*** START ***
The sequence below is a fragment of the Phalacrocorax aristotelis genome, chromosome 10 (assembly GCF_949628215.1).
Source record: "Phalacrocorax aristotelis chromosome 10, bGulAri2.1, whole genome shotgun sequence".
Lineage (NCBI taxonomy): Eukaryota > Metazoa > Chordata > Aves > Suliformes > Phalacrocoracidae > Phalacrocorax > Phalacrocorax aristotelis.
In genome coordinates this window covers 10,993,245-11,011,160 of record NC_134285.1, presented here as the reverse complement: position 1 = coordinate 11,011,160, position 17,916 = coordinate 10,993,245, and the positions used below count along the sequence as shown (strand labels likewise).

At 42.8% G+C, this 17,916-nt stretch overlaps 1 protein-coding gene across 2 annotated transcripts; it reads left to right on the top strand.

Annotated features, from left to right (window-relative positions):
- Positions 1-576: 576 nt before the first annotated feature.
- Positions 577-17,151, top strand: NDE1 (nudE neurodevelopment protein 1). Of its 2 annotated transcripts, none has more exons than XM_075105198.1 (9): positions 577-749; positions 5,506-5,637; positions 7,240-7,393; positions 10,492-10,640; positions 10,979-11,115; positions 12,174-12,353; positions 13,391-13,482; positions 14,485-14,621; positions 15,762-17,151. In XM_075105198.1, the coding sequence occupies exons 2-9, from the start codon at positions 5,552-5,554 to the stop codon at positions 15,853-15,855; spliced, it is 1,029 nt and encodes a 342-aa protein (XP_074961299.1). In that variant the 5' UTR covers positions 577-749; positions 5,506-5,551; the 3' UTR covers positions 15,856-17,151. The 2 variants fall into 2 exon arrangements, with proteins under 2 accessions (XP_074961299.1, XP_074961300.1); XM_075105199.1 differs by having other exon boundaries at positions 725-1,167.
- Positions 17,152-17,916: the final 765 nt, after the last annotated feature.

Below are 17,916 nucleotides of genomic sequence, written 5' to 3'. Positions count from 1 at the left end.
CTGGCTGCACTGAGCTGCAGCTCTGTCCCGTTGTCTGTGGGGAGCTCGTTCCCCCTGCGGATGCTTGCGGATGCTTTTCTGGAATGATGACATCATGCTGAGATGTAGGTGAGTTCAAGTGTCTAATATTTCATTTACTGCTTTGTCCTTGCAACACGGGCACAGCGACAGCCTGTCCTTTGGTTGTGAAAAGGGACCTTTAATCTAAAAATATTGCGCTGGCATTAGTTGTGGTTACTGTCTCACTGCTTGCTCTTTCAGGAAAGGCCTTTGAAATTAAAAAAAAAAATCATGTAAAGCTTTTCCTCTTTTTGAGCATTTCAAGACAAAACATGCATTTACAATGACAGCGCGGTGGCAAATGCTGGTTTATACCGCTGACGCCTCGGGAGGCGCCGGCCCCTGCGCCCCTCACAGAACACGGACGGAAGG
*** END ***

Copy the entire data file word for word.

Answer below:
The sequence below is a fragment of the Phalacrocorax aristotelis genome, chromosome 10 (assembly GCF_949628215.1).
Source record: "Phalacrocorax aristotelis chromosome 10, bGulAri2.1, whole genome shotgun sequence".
Lineage (NCBI taxonomy): Eukaryota > Metazoa > Chordata > Aves > Suliformes > Phalacrocoracidae > Phalacrocorax > Phalacrocorax aristotelis.
In genome coordinates this window covers 10,993,245-11,011,160 of record NC_134285.1, presented here as the reverse complement: position 1 = coordinate 11,011,160, position 17,916 = coordinate 10,993,245, and the positions used below count along the sequence as shown (strand labels likewise).

At 42.8% G+C, this 17,916-nt stretch overlaps 1 protein-coding gene across 2 annotated transcripts; it reads left to right on the top strand.

Annotated features, from left to right (window-relative positions):
- Positions 1-576: 576 nt before the first annotated feature.
- Positions 577-17,151, top strand: NDE1 (nudE neurodevelopment protein 1). Of its 2 annotated transcripts, none has more exons than XM_075105198.1 (9): positions 577-749; positions 5,506-5,637; positions 7,240-7,393; positions 10,492-10,640; positions 10,979-11,115; positions 12,174-12,353; positions 13,391-13,482; positions 14,485-14,621; positions 15,762-17,151. In XM_075105198.1, the coding sequence occupies exons 2-9, from the start codon at positions 5,552-5,554 to the stop codon at positions 15,853-15,855; spliced, it is 1,029 nt and encodes a 342-aa protein (XP_074961299.1). In that variant the 5' UTR covers positions 577-749; positions 5,506-5,551; the 3' UTR covers positions 15,856-17,151. The 2 variants fall into 2 exon arrangements, with proteins under 2 accessions (XP_074961299.1, XP_074961300.1); XM_075105199.1 differs by having other exon boundaries at positions 725-1,167.
- Positions 17,152-17,916: the final 765 nt, after the last annotated feature.

Below are 17,916 nucleotides of genomic sequence, written 5' to 3'. Positions count from 1 at the left end.
CTGGCTGCACTGAGCTGCAGCTCTGTCCCGTTGTCTGTGGGGAGCTCGTTCCCCCTGCGGATGCTTGCGGATGCTTTTCTGGAATGATGACATCATGCTGAGATGTAGGTGAGTTCAAGTGTCTAATATTTCATTTACTGCTTTGTCCTTGCAACACGGGCACAGCGACAGCCTGTCCTTTGGTTGTGAAAAGGGACCTTTAATCTAAAAATATTGCGCTGGCATTAGTTGTGGTTACTGTCTCACTGCTTGCTCTTTCAGGAAAGGCCTTTGAAATTAAAAAAAAAAATCATGTAAAGCTTTTCCTCTTTTTGAGCATTTCAAGACAAAACATGCATTTACAATGACAGCGCGGTGGCAAATGCTGGTTTATACCGCTGACGCCTCGGGAGGCGCCGGCCCCTGCGCCCCTCACAGAACACGGACGGAAGG